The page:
When my brother-in-law was starting his first company a decade ago, he outsourced some of the development to India through a friend of his on the east coast. Outsourcing to India had two big advantages -- it significantly cut development costs and it meant the company could run on a 24 hour development cycle which would drastically cut time to market. The jobs he shipped overseas were at the low end of the hierarchy, mostly basic coders and some development managers. He didn't feel confident that any of the architecture work could be moved.
Times have changed. If anyone had any doubts that globalization simply meant that low value jobs in manufacturing and textiles would move overseas those should now be laid to rest.
India in particular has been doing an excellent job of moving up the value chain. It started with software development and consulting. There are now some impressive software products being conceived and manufactured completely in India.
It doesn't stop there. With a rapidly growing pool of highly trained white collar workers graduating from quality universities India is quickly moving into other sectors. Last year SunLife of Canada moved many of its actuarial positions to India. And now it seems legal work is being outsourced. While it is encouraging to see India rapidly emerge as an economic powerhouse, it raises an issue that will have to be addressed sooner than later.
How do you encourage continued progress in developing countries without significantly eroding the quality of life in the Western world? Corporations are perfectly mobile, they can move anywhere in the world, and are increasingly doing so to reduce costs and increase shareholder value. Longtime employees are victims of this strategy and are increasingly left with only McJobs as an alternative.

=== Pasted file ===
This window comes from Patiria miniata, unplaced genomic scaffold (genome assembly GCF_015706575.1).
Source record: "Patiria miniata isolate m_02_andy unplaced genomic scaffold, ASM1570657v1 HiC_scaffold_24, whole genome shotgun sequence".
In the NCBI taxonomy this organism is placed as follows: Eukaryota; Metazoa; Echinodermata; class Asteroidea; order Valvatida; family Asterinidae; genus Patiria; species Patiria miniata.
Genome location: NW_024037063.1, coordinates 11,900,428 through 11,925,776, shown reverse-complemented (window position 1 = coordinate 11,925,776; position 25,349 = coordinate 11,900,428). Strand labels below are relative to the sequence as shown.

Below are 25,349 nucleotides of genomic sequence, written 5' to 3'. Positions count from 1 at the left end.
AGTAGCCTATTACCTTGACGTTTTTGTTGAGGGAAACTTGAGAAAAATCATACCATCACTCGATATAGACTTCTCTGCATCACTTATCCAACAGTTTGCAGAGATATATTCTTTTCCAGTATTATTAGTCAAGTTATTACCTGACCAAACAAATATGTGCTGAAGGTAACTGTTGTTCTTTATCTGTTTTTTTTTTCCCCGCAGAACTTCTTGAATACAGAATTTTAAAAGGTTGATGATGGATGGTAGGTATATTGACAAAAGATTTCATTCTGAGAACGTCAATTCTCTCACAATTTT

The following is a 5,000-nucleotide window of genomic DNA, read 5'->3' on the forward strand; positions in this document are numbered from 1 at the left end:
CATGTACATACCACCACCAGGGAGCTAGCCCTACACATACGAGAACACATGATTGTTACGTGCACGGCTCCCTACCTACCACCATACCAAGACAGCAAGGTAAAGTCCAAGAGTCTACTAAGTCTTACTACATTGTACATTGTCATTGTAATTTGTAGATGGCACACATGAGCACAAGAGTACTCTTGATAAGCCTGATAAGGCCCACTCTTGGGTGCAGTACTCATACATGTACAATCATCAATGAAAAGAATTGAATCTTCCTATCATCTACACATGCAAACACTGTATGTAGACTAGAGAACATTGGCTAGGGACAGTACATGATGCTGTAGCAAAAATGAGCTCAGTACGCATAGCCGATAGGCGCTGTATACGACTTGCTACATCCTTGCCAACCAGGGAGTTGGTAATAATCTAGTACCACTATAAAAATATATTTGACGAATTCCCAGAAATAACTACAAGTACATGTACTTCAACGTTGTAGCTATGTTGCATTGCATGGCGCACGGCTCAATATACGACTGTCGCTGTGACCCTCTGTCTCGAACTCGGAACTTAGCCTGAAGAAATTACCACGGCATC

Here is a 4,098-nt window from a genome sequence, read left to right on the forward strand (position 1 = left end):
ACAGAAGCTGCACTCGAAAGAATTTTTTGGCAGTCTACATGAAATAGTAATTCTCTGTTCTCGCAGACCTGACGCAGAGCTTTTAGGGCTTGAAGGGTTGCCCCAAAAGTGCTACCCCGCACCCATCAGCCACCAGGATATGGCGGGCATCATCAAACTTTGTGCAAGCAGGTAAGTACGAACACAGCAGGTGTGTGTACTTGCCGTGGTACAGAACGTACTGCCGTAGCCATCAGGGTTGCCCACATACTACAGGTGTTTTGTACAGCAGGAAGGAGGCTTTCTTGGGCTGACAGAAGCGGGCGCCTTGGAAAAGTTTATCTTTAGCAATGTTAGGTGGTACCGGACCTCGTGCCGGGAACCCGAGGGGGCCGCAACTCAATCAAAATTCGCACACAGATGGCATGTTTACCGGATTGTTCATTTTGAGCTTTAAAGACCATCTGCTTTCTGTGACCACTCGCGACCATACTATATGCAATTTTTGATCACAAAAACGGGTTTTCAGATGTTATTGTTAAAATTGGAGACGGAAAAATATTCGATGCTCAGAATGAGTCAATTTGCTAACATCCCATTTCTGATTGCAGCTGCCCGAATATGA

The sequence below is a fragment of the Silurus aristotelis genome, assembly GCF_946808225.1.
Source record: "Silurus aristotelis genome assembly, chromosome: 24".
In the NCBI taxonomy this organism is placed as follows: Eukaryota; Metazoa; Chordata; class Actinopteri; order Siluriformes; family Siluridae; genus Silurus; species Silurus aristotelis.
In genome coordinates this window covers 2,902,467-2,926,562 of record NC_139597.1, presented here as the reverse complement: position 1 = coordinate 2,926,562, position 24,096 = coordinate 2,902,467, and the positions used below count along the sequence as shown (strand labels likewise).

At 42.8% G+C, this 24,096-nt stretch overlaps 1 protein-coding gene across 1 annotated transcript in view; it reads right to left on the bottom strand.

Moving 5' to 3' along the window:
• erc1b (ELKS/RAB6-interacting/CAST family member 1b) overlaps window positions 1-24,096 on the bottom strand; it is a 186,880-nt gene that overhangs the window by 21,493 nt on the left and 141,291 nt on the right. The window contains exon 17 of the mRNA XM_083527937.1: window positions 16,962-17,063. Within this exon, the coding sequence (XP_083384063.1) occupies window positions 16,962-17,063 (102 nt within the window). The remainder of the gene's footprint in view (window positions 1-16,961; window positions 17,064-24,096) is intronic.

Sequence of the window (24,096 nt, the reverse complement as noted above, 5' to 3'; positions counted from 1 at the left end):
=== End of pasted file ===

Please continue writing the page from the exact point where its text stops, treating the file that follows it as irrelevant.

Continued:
Certainly continued and increasing investment in education will help. Government spending tax policies to increase investment in basic R&D and commercialization of discoveries will also help. At some point as well we may want to consider the possibility that rather than fully embracing the mantra that globalization is inevitable and good for everyone, we should be moving to a model of regional economies.
India is no where close to countries like US, Japan and China, when it comes to filing patents. But it still does a significant bit in the IP space. A lot of it’s happening through patent service outsourcing in India. This means, a lot of background work for the numerous patents that are being filed by other countries, are being done out of India.
Experts say, patent services outsourcing, the high value work of legal process outsourcing (LPO) has been a fairly new phenomenon here, hardly four to six years old. According to estimates last year, more than 1.8 million patent applications were filed worldwide.
And the filing costs for these was between $30 billion to $32 billion. But what’s driving growth in the worldwide patent outsourcing market is: Increased off-shoring of R&D activity, lack of manpower and the impact of the US Patent Reform Act of 2007.
A study by ValueNotes, a Pune-based research firm shows, revenues from the Indian patent services offshoring industry are estimated at $46 million for 2007. It’s expected to reach $206 million by end 2012. The study reveals the current addressable value of the patent services offshoring market is estimated at $2.2 billion.
“We believe that the Indian patent offshoring industry will grow 35% per annum over the next four years. As for the number of employees, our estimate is that about 6,950 people will be employed by the end of 2012,” says Subha Kalathur, senior analyst with ValueNotes.
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